No ordinary half marathon

A few years ago, M&S decided to sell chocolate puddings using arty camera work and Dervla Kirwan’s husky voiceover. It worked until we all caught onto the phrase and started taking the mick. But I’d like to borrow the now infamous “This is no ordinary” line for the LTR approach to the half marathon.

This was no ordinary half. For a start, it was about half a mile above the distance. Not that I’m complaining, but if you were trying to get a PB, that extra distance isn’t going to help. In many ways the lack of PB potential is irrelevant (if you can get a half marathon PB on this route, by the way, I’ll buy you a chocolate pudding). It’s irrelevant because there is more to running than raw speed. An ordinary half might have a fast, flat route. An LTR half will give you switchbacks and fences, grass that needs wading through and at about 5 miles, a sponge.

Not, you understand, a sponge to cool off with, but a sponge to wobble across – a bed of cushiony moss, which moved a bit like a bouncy castle, with the added benefit of damp. It was ever so pleasant for a landing, which was handy because I lost my balance a few times and couldn’t get up for laughing. How many ordinary halves does that happen on? 

When did you last try to see Yorkshire from the top of a rocket during an event? Okay, Jubilee Tower isn’t a real rocket, but if you can’t see the spaceship in the architecture of this Victorian monument, I’d like to suggest your imagination needs topping up.  We couldn’t see Yorkshire, but who cares? We could see the other side of the valley where we’d been an hour or so earlier, and it seemed a mighty long way away.  

The idea of distance recurred throughout the run. With the route’s key landmark possibly only a mile from our start point, we spent much of the morning moving away from it. I’m assuming the plan was that we’d get a good run up to the tower, just in case anyone wanted to vault it. Every so often we would spot it, hazy on the top of the hill – but not the hill we were on. That would be far too simple, and we wouldn’t be able to potter about in bits of woodland and do our bit to keep the byways of Britain open. Ordinary half marathons don’t have nettles and brambles. This had lots. 

Those ordinary ones are just a bit tame. Ordinary half marathons don’t challenge your balance as well as your stamina. They don’t have tree stumps to clamber across and slippery descents into gullies. They also don’t bother with the glossy leaves of holly bushes or footbridges that are being steadily colonised by encroaching branches. They don’t divert into quarries where birch saplings are gaining a hold and where the dry weather has turned whimberry bushes flaming orange. They don’t let you feel and hear the crunch of beech mast under your feet or lead you through heather that’s just coming into bloom. They don’t invite you to watch the aerial acrobatics of a swallow. They don’t lead you across moorland where the larks have done their ascending and are singing their joy.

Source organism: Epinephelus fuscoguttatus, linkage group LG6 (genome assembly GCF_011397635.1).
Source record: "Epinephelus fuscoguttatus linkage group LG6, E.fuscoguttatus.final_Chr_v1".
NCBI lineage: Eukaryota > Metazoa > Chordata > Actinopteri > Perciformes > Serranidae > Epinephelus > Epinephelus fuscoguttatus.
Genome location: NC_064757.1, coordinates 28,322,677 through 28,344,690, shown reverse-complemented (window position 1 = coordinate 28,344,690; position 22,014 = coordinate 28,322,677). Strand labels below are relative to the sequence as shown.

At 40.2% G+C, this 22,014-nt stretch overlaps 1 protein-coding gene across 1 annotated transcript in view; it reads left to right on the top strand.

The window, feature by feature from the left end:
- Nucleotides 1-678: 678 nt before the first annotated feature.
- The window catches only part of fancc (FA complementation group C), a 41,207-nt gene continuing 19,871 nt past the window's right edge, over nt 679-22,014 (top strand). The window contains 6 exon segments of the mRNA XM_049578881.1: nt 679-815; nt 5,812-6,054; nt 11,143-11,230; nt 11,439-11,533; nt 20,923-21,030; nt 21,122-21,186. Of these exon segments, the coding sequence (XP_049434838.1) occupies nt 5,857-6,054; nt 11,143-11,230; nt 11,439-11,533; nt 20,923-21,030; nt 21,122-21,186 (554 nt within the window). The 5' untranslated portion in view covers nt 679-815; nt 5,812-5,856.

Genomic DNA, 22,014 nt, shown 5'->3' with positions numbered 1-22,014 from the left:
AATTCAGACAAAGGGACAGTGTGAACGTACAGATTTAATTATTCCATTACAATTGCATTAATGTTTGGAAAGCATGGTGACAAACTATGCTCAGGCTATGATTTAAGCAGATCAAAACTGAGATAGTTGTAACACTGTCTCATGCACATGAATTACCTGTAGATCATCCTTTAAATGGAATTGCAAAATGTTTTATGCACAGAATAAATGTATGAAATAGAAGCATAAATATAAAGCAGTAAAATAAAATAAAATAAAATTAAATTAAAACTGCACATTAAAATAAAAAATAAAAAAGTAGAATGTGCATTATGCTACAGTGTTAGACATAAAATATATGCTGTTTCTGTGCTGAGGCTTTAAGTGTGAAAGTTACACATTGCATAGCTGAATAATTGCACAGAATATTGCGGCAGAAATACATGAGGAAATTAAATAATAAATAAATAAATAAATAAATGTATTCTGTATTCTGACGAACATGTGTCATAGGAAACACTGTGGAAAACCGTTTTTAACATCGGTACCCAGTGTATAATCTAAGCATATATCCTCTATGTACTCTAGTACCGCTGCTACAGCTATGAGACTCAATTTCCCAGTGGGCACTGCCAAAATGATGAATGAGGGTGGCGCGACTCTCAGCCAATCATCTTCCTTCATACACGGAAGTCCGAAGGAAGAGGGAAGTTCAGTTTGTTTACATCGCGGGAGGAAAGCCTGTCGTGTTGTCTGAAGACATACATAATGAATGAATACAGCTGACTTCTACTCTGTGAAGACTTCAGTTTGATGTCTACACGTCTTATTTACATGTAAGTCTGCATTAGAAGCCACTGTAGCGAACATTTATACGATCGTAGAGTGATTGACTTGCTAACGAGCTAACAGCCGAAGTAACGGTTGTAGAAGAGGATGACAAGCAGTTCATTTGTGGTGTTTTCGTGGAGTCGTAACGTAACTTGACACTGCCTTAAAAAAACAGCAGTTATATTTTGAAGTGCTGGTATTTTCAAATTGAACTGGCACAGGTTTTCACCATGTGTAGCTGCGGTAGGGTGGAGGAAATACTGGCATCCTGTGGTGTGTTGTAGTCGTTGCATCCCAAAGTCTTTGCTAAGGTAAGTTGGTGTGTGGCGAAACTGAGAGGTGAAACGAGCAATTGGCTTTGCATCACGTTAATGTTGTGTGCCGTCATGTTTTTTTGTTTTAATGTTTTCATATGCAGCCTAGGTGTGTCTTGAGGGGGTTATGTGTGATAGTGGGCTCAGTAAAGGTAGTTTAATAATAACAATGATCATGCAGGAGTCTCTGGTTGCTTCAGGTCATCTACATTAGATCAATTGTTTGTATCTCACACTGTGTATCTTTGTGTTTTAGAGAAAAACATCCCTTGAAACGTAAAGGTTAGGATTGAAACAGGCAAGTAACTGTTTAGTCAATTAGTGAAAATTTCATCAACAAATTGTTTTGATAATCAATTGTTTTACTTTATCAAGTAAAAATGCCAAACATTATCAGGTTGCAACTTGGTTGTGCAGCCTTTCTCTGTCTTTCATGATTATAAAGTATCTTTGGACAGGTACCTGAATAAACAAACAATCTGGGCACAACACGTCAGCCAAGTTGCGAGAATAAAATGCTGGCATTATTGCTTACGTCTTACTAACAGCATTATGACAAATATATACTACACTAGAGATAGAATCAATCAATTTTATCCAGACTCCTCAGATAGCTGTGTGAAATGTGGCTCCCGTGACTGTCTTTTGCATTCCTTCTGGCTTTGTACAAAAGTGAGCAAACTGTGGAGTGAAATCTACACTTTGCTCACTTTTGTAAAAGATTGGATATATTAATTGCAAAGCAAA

Today, we were bobbing and weaving through thistles and rushes. In an ordinary half you might bob and weave to move through the pack, but we were more like a pack. And running with people, finding out about them, supporting, and encouraging them is surely every bit as valid as getting in front of them. I’m willing to bet another M&S chocolate pudding that you have never had a conversation mid-race about why we all use the expression that the weather is ‘close’ but that there’s no saying that means the opposite. 

It was close. Muggy. Sticky – call it what you will. It was overcast and there may have been a spot of damp but with the terrain changing all the time, there were whispers of breeze. There were tiny footpaths snaking through the grass, lanes with cobbles, chapels nestled in the corners of fields, broad trails of hardpacked earth and cinder, farmyards, mown and unmown fields, reservoirs peeping through the contours of the hills, staircases that wound their way into forests and rail bridges with huge stone steps. 

We met in Darwen, and although we started and finished in the centre of town, the areas we explored were diverse. Down through Spring Vale and Cranberry, through Grimehills and out onto the spongy ground of Aushaw Moss. Then round and east towards Entwistle, passing on high ground above Turton Reservoir before heading north again, following the lower edges of Turton Moor, skirting Whitehall before we made our final climb onto Darwen Hill and its tower. That’s the short version of the route. If you want to visualise the route profile, imagine a set of jagged teeth, up down, up down, each tooth getting bigger until you reach the massive molar at the end. 

But crikey, it was worth it. And after that, things went downhill. On the, run I mean. There was no more up available. 

We got back into town, via some soft, shaded, earthy lanes, and then took ourselves off to Darwen’s Artisan Café, where with a little gentle arm-twisting the chef agreed that, despite it being lunchtime, we could still have breakfast and produced a pile of food that we definitely deserved and thoroughly enjoyed.  

You know what? I don’t think I’d enjoy an ordinary half. I’ve got used to the extraordinary, where the physical challenge is every bit as intense, but the mental stimulation is in a different league and where discovery and adventure are part of the package. 

Kate Woodward